Cleansing Work of Christ
Zechariah 3:9 (ESV) … “For behold, on the stone that I have set before Joshua, on a single stone with seven eyes, I will engrave its inscription, declares the Lord of hosts, and I will remove the iniquity of this land in a single day.”
The passage.—Zechariah now sees “Joshua the high priest” (Hag. 1:1) being accused by Satan of unworthiness for his office. The Lord immediately rebukes Satan and describes Jerusalem (represented in Joshua) as “a brand plucked out of the fire” (v. 2), that is, brought back from exile by God’s action and for his purposes. Orders are given to remove Joshua’s filthy garments and give him a complete change of raiment (vv. 4–5).
The high priest is now charged by God to “walk in my ways” (guard his personal life) and “keep my charge” (fulfil the responsibilities of his office). If he will do these he will judge (rule) God’s house and “have right of access” (RSV) to the court of heaven itself (v. 7).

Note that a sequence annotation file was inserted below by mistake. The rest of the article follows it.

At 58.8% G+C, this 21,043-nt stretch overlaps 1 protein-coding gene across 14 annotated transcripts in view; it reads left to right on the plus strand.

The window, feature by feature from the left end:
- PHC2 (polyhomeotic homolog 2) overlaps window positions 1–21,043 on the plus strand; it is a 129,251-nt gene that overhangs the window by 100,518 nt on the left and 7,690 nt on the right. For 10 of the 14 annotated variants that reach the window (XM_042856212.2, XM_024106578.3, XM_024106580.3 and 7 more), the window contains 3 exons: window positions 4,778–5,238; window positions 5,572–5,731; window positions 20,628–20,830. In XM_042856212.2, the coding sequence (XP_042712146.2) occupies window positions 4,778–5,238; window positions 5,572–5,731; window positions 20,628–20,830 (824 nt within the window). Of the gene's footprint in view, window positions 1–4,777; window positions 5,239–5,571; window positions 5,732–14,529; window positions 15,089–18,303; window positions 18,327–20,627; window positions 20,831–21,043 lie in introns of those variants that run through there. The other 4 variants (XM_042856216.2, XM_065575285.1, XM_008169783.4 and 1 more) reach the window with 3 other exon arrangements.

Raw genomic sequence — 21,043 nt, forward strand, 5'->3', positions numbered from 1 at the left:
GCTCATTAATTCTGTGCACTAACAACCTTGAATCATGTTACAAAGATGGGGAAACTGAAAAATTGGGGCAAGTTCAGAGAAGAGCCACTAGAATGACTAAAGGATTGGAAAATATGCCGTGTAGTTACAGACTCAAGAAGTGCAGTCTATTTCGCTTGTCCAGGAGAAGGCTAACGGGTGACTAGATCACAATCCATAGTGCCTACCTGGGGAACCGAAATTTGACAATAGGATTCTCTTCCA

There follow several messianic promises to Joshua and his companions who are described as “men of good omen” (v. 8, RSV). The terms “servant,” “branch,” and “stone” are all familiar Old Testament designations of the Messiah (Isa. 52:13; Jer. 23:5; Isa. 28:16).
The description of the stone as having seven eyes (v. 9) should probably be understood in the light of 4:10. God’s eyes will be on the stone to give it protection and purpose. The inscription on the stone appears to be related to the statement: “I will remove the iniquity of that land in one day.” This was basically an assurance of divine cleansing for Jerusalem, its priest and people (see 5:5–11). But the words are most significant applied to the atoning work of Christ.
Truth for today.—God needs cleansed instruments for his work (2 Tim. 2:21). Though the best of men sometimes succumb to sin, there is cleansing provided in Christ (1 John 1:7, 9).
 Ackland, D. F. (1972). Zechariah. In H. F. Paschall & H. H. Hobbs (Eds.), The teacher’s Bible commentary (p. 576). Nashville: Broadman and Holman Publishers.